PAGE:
“This achievement,” reads part of an announcement, “is truly remarkable and something that will never be eclipsed in the history of our school.”

That achievement began in earnest during Repice’s first year in 1998.

“I really couldn’t do youth sports,” said Repice. “My mother worked two jobs, so I never got to drive to games or practice. So when I got a little older and got into high school, here I was able to bike to school and bike to workouts. I signed up for football, just wanted to be part of a team. I didn’t care. Actually, I was a team manager.

“About six or seven games into my freshman year, they were like, ‘Hey, do you want to try filming and get the camera rolling? I said, ‘Sure.’ It was a hobby of mine. My grandfather taught me how to operate a camera with VHS cameras when I was 5 and I could program a VCR by 5 or 6, stuff like that. Basically, I just started filming.”

From there, and this request from former longtime Arcs boys football coach John Scramling, a commendable journey continued that continues to this day.

After graduating from Brush in 2002, Repice went to Tri-C but noted that “life took over”. After graduating, he returned to Brush to watch his former teammates play football and was again asked to handle the camera.

First it was football. Then came boys basketball in 2003 and girls basketball and soccer in 2004.

“So I just take something with me every year,” Repice said. “And frankly, it gives me something to do. And it has become second nature.”

Repice works with the ground crew Beechmont Country Club in Beachwood, where his work day ends around 3 p.m

This gives Repice the flexibility to not only record varsity events in Brush, but also the underclassmen.

“I count freshmen and I count JV,” Repic said. “That’s the time I have to sit there and operate the camera, which I don’t mind. I thought if the younger kids see it early in their careers they’ll be better off and know how to position themselves when they get to varsity.”

Refined through more than two decades of experience, Repice’s approach stems from Scramling’s original request for football games.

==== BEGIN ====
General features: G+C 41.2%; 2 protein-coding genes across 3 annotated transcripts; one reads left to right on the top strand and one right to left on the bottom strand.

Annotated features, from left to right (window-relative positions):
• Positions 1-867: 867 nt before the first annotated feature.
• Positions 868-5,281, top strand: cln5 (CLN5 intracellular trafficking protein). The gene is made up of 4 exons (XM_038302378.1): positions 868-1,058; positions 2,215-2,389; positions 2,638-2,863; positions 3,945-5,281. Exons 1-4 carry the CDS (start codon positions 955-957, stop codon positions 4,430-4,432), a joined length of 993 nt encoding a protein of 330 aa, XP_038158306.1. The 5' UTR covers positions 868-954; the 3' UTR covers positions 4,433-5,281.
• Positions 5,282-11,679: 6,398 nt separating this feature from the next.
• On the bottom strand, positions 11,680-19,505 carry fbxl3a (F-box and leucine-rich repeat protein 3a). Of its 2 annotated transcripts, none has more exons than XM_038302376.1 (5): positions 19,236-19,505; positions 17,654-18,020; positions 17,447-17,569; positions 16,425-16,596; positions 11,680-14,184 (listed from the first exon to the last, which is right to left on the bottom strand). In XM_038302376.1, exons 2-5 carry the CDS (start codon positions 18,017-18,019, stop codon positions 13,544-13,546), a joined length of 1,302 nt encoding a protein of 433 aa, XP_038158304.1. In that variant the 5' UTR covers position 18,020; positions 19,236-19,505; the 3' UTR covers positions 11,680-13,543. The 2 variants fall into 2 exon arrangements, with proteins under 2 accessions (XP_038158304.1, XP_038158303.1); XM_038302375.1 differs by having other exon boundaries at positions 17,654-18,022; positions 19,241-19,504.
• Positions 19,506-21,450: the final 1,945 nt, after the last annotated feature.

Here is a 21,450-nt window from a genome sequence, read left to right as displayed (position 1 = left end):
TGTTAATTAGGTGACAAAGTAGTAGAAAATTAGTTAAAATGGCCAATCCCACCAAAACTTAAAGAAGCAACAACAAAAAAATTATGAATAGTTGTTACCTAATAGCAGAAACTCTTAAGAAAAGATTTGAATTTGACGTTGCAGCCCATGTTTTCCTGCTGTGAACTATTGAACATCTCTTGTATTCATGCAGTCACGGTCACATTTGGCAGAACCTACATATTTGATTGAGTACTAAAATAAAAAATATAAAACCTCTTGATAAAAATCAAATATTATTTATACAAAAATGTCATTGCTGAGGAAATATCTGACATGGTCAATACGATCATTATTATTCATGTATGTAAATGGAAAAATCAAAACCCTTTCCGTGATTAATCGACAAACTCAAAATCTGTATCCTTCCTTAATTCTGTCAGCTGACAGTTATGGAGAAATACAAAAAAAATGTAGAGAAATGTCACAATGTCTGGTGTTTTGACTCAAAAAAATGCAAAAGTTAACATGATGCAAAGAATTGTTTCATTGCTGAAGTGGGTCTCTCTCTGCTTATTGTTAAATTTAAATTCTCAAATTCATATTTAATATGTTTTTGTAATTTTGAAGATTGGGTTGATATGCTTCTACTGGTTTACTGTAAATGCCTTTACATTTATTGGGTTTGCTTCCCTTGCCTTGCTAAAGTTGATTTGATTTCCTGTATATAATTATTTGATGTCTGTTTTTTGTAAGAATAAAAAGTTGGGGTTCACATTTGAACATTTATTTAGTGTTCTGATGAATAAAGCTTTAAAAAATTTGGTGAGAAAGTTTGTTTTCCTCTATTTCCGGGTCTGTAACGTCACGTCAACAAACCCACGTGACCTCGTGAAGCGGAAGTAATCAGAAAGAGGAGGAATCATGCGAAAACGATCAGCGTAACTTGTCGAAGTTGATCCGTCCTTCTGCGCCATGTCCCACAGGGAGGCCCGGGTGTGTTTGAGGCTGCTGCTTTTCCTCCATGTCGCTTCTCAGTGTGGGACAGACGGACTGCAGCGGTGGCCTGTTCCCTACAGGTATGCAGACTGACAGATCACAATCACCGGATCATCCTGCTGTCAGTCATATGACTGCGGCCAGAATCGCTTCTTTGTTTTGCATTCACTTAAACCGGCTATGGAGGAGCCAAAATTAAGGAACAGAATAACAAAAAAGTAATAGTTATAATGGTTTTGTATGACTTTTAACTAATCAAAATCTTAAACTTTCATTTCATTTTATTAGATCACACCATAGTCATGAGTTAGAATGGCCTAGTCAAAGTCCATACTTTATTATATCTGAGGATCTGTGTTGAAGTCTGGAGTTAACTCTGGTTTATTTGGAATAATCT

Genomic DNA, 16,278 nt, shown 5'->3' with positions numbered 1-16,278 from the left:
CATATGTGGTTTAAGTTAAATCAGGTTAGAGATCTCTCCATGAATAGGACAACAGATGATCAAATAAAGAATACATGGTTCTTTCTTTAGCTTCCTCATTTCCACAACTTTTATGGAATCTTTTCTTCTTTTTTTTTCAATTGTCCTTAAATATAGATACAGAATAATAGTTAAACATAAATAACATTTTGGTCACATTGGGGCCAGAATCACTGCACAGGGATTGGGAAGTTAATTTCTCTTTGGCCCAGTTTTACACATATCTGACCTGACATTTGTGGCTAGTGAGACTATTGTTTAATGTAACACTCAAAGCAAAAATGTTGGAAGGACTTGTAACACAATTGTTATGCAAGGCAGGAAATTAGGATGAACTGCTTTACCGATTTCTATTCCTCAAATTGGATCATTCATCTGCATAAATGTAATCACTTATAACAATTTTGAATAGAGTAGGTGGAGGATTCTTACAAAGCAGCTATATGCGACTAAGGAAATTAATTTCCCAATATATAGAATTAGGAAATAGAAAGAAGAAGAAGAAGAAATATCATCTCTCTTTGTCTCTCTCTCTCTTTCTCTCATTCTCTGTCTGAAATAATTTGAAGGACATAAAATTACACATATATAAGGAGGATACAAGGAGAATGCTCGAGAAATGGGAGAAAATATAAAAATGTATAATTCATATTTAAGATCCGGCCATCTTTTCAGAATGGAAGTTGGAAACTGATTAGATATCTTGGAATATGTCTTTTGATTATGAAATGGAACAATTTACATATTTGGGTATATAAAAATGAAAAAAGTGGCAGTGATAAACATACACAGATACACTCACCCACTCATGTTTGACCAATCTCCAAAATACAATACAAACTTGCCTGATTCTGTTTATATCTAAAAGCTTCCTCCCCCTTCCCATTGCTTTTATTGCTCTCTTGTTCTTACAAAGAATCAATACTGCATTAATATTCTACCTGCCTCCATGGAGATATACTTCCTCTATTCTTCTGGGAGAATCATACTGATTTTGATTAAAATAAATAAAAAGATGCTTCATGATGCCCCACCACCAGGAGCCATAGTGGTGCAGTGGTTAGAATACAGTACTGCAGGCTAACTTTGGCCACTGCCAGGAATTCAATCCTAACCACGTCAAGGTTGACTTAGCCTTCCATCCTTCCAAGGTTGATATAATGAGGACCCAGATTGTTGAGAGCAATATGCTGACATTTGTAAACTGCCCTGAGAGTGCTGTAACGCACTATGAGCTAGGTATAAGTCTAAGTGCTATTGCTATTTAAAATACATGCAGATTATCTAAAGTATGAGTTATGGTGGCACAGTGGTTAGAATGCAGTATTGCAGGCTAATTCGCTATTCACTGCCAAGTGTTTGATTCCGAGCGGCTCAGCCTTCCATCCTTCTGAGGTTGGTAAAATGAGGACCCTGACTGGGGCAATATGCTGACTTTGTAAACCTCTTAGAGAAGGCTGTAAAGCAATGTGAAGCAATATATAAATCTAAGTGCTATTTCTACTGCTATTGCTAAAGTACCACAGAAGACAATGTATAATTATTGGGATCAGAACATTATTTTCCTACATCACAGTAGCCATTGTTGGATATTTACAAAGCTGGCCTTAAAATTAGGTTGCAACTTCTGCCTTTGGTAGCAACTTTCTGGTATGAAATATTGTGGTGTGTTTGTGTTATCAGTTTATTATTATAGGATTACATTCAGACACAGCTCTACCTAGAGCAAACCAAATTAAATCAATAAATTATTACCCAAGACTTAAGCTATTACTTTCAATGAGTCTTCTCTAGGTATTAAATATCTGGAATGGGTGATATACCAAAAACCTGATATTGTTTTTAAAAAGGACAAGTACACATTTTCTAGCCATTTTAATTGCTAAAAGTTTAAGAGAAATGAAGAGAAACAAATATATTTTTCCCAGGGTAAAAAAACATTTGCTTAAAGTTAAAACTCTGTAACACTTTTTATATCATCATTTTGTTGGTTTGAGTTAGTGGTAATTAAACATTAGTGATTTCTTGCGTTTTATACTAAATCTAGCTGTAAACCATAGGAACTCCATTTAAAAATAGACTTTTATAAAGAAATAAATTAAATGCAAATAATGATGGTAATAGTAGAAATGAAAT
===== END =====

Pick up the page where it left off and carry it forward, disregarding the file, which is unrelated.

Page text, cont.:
“All he said was, ‘Keep the ball in the middle of the screen,'” Repice said. “That was my mantra, and it basically worked in everything we need. We get a solid group so they can see their positioning. Soccer, I need to make adjustments with all 22 in shot.

“Honestly, I’m getting in. I take losses seriously. I take profits. I celebrate with them. All teams love me, I have the feeling. I feel like I’m a positive influence on them.”

Repice’s responsibilities aren’t just limited to being a videographer. He also warms up and critiques the soccer goalies and takes shots during pre-game warm-ups for both boys’ and girls’ basketball.

Brush Boys football coach Michael DiMatteo has seen the reaction as the goaltenders’ continuous improvement earns Repice’s approval.

“The goaltenders always accept this praise with a smile on their face and show us why we chose this profession, to the delight and excitement of the student-athletes here at Brush,” said DiMatteo. “Joe is the epitome of joy and excitement to all of our sports programs here at Brush – never see him bring you down over anything, even when our sports teams are losing.”

For Arcs girls soccer coach Tim Foerg, the association dates back to his days as a scramling assistant and repice as a student athlete.

“It’s been great to have Joe in our programs over the years,” Foerg said. “Joe was a hard worker then and still is today. His enthusiasm for our football programs and his general support for Brush rubbed off on all of us.

“He’s a real Brush alum. His video recording of our games and uploading it to HUDL was a great help to me as he helped my team tactically and scouted opponents. We were very fortunate to have him on our programs.”

Repice has also been into athletics in recent years and says he would have added the sport years ago had he known how much fun it would be.

Boys track and field coach Cecil Shorts has witnessed this commitment since moving to the school district in 2007 and commends the value of Repice.

“Since then, I’ve witnessed his incredible dedication to Brush athletics as the school’s sports videographer,” Shorts said. “As a long-time coach, many volunteers have helped me in my efforts to educate athletes through sport over the years, but none compare to Joe.

“Having someone dedicated to filming our sporting events allows colleges across the country to discover our athletes, provide our coaches with high-quality footage to study for evaluation and improvement, and countless historic sporting moments preserve the creations of our great athletes.”

Repice’s favorite event of the 2,500+ attendees was the 2010 Girls’ Basketball Division Regional Semifinals of Brush vs. Twinsburg and Malina Howard, who won basketball as a senior Ms. in 2011 and played in Maryland. The Arcs fell in a heartthrob at Canton Civic Center, 53-51 — “We almost upset them,” Repice said.

That tone in that statement – and the dedication Repice has shown to his craft since Day 1 in 1998 – is a testament to why Repice is considered a brush constant.

Seemingly as sure as the bow and the brown and gold.

“It started as a hobby and just became second nature,” Repice said. “Like ‘OK, what game do I have at Brush today?'”

]]>